JACKSON - Jay Buchner's hands, worn from decades of fly-fishing, work carefully and methodically around the silver vise in front of him. The contrast between the tiny fly on the stand and his large hands seems almost comical, yet Buchner's dexterity makes up for the difference.
Grasping several feather tips with his fingers, he places the curved tufts on the back of the hook, wraps them tightly at the stems with a translucent piece of line, ties it off and sits back in his chair.
"Now it's got those pincers that crabs use when they go about their business," Buchner says, mimicking snapping crustacean claws with his hands.
His audience watches and listens intently, for though the comment may seem silly, few in the world of fly-fishing know the sport quite like Buchner.
He is a former Fly Fishing Team USA member and founder of High Country Flies in Jackson. He has been casting, reeling and tying since his youth, traveling all over the world in the process. He even fished Africa's Zambezi River.
But at High Country Flies' weekly fly-tying class, the 40-year Jackson resident gets to teach from that experience - and learn more himself.
"Oh, it's a learning experience all the time," he said. "That's one of the fun things about teaching the class, that it's never the same, and lots of the time you get great ideas from guys in class who do something a different way."
For Buchner, who started High Country Flies in 1974 and has since sold the business to Jimmy Jones and Howard Cole, fly-tying is the art of making a seemingly realistic product - such as a small crab or a bonefish-magnet shrimp - by understanding the nuances of the process.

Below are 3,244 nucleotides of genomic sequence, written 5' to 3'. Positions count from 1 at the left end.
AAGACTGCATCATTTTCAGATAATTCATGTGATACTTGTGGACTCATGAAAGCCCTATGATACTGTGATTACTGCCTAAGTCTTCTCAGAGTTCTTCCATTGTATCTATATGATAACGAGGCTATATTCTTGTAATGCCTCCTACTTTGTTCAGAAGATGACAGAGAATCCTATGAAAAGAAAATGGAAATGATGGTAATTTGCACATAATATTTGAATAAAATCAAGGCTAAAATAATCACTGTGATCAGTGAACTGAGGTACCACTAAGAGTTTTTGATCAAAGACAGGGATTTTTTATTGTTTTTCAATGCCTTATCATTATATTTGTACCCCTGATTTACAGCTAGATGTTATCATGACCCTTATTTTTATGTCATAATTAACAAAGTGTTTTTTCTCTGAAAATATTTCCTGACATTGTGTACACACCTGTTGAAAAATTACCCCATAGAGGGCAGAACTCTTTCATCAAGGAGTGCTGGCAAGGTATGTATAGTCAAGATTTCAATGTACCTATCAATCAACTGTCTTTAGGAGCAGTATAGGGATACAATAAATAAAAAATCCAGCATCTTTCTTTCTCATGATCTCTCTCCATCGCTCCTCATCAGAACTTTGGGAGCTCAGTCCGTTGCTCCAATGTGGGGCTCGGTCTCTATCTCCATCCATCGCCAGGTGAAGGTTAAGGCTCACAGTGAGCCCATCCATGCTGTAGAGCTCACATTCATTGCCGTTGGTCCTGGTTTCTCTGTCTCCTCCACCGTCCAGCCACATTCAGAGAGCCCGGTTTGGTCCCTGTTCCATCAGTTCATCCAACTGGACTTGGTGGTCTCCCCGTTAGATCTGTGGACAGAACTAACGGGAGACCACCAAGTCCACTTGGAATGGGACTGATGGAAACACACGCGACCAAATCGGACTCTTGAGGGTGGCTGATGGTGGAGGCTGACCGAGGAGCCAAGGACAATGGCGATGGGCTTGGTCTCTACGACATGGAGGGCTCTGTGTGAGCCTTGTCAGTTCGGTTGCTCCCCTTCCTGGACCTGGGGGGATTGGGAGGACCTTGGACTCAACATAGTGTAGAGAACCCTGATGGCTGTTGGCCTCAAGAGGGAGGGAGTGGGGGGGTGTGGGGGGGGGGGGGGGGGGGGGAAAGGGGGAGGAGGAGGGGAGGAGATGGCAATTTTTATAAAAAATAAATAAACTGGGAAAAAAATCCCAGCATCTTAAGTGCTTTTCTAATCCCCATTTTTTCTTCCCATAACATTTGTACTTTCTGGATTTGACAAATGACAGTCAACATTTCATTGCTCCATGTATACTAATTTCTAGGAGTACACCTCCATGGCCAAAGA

"What you're trying to create is an illusion," he says, "and detail is of great importance."
And Buchner certainly knows his detail.
"The great thing about Jay, is that he's such a good entomologist. He can explain what you're doing and why," Jones said.
In fact, Buchner is considered an expert in local entomology - the branch of zoology that deals with insects, also known as fish food - in the waters surrounding the Snake River watershed. His fly-tying patterns and techniques have appeared in articles in Fly Fisherman, Fly Tyer and Backpacker magazines.
Ever considerate of detail, he makes a point of trimming the fly to streamline it, a trick to hide its man-made reality. Yet, Buchner also offers general advice that pertains more to self-preservation than fly effectiveness, and these tips can be equally as useful.
"If you're not used to tying with the hook up," he said during the shrimp fly demonstration, "then you might stab yourself several times. I've done this many times, and I've even managed to stab myself just now."
Despite his knowledge and experience, Buchner acknowledges that he's always improving as a fisherman.
He takes the approach of wanting to know everything about the sport, and some of that growth comes from teaching.
"With the classes, you have a much more informed person who knows the difference between a good fly and a poorly tied fly," Cole said. "It automatically makes you a better fisherman because you never look at flies the same way again. It's kind of completing the circle by creating something that you can catch the fish on after you've gained all the other skills."
"And sharing everything you can put your hands on," Buchner said, "is what this is all about."